Passage of San Anselmo’s Measure F: Gain or Loss?

by Laura Lovett

In 2007, voters in the Ross Valley authorized a flood control fee to be assessed to each household. The fee was approved by a majority of voters and will be collected through 2027. The fee revenue is used to fund the Ross Valley Flood Protection and Watershed Program, the goal of which is to manage stormwater and reduce the damage from flooding during significant storms.
To date, approximately $35 million has been collected and spent on items as diverse as the detention basin above Fairfax, purchase of Building Bridge #2 in San Anselmo, various bridge and culvert projects, and development of a detailed computer model of how creeks in the Ross Valley function. Additional grants amounting to $20.2 million have been received to help fund further projects. $18.7 million has been spent in the town of San Anselmo.
While a great deal has already been done, much of it may not be visible to residents: it is essential to complete costly engineering and feasibility studies first; permits are expensive and time-consuming to apply for; staff spent time applying for the $20 million in grants received. These happen long before any construction takes place. In recent years, however, many San Anselmo residents have been feeling that a lot of money has been spent and that there is nothing to show for it.
Last year, town residents gathered signatures and placed Measure F on the 2024 March 5th election ballot. The Measure asked, “Shall an initiative measure be adopted to withdraw the Town of San Anselmo, including all parcels of land in Town, from the Marin County Flood Control and Water Conservation District Zone 9?” It passed with a majority vote.
The measure’s proponents told voters that this would get them out of paying the fee going forward. However, fees must still be paid for work already committed and underway, which will take us to 2027. The town residents, along with the rest of the Ross Valley, will be paying fees until then.
One of the major items affecting the flow of water through San Anselmo has been the historical structures built over the creek as it passes through town, some of which have foundations within the creek flow channel. These, and the buildings’ low walls, cause the water to back up, and they catch debris which further blocks water flow. Removal of these obstructions has been a major objective of the Flood Control District.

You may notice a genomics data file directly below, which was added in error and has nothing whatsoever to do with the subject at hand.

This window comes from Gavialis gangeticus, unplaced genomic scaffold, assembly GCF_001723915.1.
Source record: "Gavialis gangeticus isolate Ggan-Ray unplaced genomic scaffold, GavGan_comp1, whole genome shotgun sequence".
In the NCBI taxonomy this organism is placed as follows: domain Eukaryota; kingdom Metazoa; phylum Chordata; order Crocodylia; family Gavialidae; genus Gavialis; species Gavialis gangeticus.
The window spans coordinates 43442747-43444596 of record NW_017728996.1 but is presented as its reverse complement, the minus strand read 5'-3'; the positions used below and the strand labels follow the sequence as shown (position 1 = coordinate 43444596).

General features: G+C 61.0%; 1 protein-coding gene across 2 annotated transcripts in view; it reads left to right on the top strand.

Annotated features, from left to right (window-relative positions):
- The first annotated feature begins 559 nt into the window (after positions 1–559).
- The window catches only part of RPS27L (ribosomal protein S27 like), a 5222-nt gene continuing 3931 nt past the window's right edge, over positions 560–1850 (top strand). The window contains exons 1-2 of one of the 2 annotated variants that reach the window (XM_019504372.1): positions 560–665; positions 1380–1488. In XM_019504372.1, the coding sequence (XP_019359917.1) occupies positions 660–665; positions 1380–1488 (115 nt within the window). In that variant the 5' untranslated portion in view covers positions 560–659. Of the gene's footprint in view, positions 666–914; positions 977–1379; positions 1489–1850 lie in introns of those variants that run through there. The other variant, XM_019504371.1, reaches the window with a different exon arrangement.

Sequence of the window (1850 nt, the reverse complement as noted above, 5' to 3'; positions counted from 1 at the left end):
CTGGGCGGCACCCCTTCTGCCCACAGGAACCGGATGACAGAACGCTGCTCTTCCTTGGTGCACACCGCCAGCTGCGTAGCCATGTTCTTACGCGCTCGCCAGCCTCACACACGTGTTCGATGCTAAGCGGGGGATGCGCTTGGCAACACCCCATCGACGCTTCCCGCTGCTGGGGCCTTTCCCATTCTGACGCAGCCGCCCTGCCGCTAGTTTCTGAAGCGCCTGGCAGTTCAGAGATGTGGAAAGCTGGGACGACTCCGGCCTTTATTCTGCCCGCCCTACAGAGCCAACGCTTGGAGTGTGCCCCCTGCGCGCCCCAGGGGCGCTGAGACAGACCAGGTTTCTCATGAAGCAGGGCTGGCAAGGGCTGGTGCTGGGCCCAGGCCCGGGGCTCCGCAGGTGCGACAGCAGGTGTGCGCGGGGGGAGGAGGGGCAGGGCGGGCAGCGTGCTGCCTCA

The county purchased 632−636 San Anselmo Avenue, which is known as Building Bridge #2, and removed the buildings in preparation for removing the concrete platform they sat on, and their supports in the creek bed. Then Covid changed everyone’s lives, the work came to a halt, and the town started using the platform as an outdoor gathering spot. The county has now put the work back on schedule and this platform and its supports are due to be demolished next year. The passage of Measure F hasn’t affected that timeline. Engineering studies show that removal of this obstruction will reduce the overall depth of future floods by as much as a foot and improve stream flow for fish migration. Many residents were angered by the closing of their gathering spot when the structure was deemed unsafe, and this anger spurred the voter rebellion.
In the end, the one clear thing achieved by Measure F was to remove San Anselmo from a seat on the Flood Zone 9 Advisory Board. San Anselmo councilmember Brian Colbert remarked that, “It’s problematic that we lost our voice on the board and I regret that much of the information voters received was misleading.”
What is most troubling about San Anselmo’s choice to operate as a separate agent is that the Corte Madera Creek watershed flooding issues can only be successfully addressed if all towns along the waterway work together. The political actions of one town can jeopardize towns above and below them in the watershed. Corte Madera Creek is a single, interconnected stream drainage that a great many smaller creeks feed into. Decisions need to be made with the entire watershed in mind and in conjunction with all other affected parties, including those that can’t vote on a local measure.
Supervisor Katie Rice said, “While we must respect voters’ wishes to remove San Anselmo from Zone 9, the fact is that the only way to address flood risk in Ross Valley is to work together. The District is trying to address potential impacts to the greater community. Progress has indeed been made and ultimately the work will provide real benefit to the communities of San Anselmo, Ross, and downstream.”
Colbert expressed a hope shared by many when he said, “The end of the flood fee provides a way to rethink how the individual communities engage with each other around solving the flooding issues.” We certainly hope to see this happen.